I'm watching this as a parent of a 12 year old and seven-year-old to try and understand what my children may be facing and how best I can help them through this minefield of social pressures and I am hoping to get some insight into the conversations and experiences that our children may be having.
TV and radio presenter Jameela Jamil is looking into how early people look at porn the effects of it and how our children are accessing porn in 2014. I am wondering whether watching this program will alter my views which are quite normal for a parent I think, I don't think either of my kids is old enough to be discussing sex and porn although I'm sure that my son who is 12 will have had this discussion at schooling in this safe environment should there be age limits?
Social media sites are an easy access route to pornographic videos posted by other individuals, these are obviously not regulated in the same way is other films and programs and when you don't have to prove your age it makes access very easy. Perhaps too easy. Home videos are on the increase on social media and the fact that these can be uploaded almost instantly gives very little chance to actually think about what you're doing and long term effect it would have on you your friendships and your reputation, and once it is out there it is impossible to recall the video.
It is estimated that most children will have come into contact with porn by the time they're 12 or 13 years old. Quarter of 9 to 16-year-olds will have accessed porn in the last 12 months due to the rise in phones and tablet usage. I was really shocked that you don't even have to prove your age to access porn online this is something I certainly never knew and as a parent of a 12-year-old boy who has a Kindle and access to the Internet is really rather worrying. 250 young adults with 12 week younger when they first accessed pornography.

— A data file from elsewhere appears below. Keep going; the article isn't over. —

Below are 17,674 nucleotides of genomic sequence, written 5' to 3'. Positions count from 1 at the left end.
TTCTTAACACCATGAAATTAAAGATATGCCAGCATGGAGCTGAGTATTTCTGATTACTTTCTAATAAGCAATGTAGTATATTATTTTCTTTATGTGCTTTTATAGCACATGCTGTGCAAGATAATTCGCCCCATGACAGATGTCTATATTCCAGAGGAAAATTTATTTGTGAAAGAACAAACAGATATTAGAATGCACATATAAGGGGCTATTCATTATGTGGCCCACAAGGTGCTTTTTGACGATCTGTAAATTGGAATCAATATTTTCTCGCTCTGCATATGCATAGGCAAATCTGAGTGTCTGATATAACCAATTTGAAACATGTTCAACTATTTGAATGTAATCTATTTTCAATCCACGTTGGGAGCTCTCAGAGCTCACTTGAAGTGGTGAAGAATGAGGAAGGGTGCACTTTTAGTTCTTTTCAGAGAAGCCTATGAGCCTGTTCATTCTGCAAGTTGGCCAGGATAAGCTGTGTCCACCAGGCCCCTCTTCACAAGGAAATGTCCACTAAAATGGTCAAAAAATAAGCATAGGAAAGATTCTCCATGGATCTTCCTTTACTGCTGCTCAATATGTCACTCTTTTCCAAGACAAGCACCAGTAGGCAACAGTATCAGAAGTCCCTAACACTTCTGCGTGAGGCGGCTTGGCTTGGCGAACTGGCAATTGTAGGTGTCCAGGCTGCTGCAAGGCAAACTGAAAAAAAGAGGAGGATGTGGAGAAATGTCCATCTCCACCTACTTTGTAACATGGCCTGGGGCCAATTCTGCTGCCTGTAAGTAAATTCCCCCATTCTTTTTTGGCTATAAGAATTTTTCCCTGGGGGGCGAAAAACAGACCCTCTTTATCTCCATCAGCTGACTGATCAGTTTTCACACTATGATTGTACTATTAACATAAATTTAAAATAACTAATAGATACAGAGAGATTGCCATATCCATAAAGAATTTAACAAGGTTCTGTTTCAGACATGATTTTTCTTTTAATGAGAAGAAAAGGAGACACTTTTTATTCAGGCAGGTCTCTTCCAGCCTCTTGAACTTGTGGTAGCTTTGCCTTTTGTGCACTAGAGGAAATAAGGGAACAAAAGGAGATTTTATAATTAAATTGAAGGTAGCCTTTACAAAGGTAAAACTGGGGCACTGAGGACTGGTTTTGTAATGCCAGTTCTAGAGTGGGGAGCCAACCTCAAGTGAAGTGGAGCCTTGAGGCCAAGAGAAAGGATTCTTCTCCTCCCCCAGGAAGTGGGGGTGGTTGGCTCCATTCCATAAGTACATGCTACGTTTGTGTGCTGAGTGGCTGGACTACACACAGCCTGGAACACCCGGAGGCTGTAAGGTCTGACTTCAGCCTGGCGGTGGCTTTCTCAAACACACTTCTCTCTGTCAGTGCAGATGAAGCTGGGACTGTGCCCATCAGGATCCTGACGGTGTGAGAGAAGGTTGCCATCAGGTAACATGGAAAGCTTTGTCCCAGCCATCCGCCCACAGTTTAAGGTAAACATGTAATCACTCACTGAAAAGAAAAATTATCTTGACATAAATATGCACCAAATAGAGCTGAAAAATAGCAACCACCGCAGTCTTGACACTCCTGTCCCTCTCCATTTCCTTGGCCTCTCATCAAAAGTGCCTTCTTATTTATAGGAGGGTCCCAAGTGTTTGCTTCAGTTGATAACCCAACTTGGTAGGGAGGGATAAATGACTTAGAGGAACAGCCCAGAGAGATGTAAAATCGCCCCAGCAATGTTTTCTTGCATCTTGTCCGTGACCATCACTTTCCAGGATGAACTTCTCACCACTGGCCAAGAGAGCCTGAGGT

The interview with the ex-porn star is disturbing as she doesn't seem to have a grasp on the implications of her film and who might be watching her, I am concerned that anyone watching this could see the beautiful house, a room full of shoes and a young girl who earns £300 per scene and has no problem with kids watching her films and be tempted into that lifestyle.
There is clearly a gender in difference when it comes to pornography unsurprisingly perhaps more boys watch it more than girls. The program investigates how this affects an individuals view on sex and expectations of sex and how they treat the other sex as they grow up. Boys apparently watch pornography for the enjoyment and girls watch it to educate themselves on sexual practices.
I was astounded to learn that 12 to 14-year-olds are asking for plastic cosmetic surgery on their vaginas as they don't look like ones seen in porn films and therefore are not attractive or normal, this is the most shocking thing I think I have ever heard.
I was both impressed and concerned by the fact that 5 year olds were being spoken to about sex, pornography and how to keep themselves safe. I admired the way the lesson was handled and the sensitivity involved but felt sad that our babies aren't able to stay babies for long at all. I guess as a parent you have to decide when to teach your children about these issues. We already know the children are growing up faster in today than they ever have done but this is not always a good thing and that is the main question I think this programme is trying to address.
So has this program changed my personal views? No. Whilst I am not a prude, I am shocked by a lot of what I have seen and heard and have concerns about what my children may be exposed to and able to access with no restrictions in place and no control of the content. What have I learnt? That I need to make sure my children feel free to ask questions, share concerns and strong enough to resist peer pressure when it comes to accessing pornography.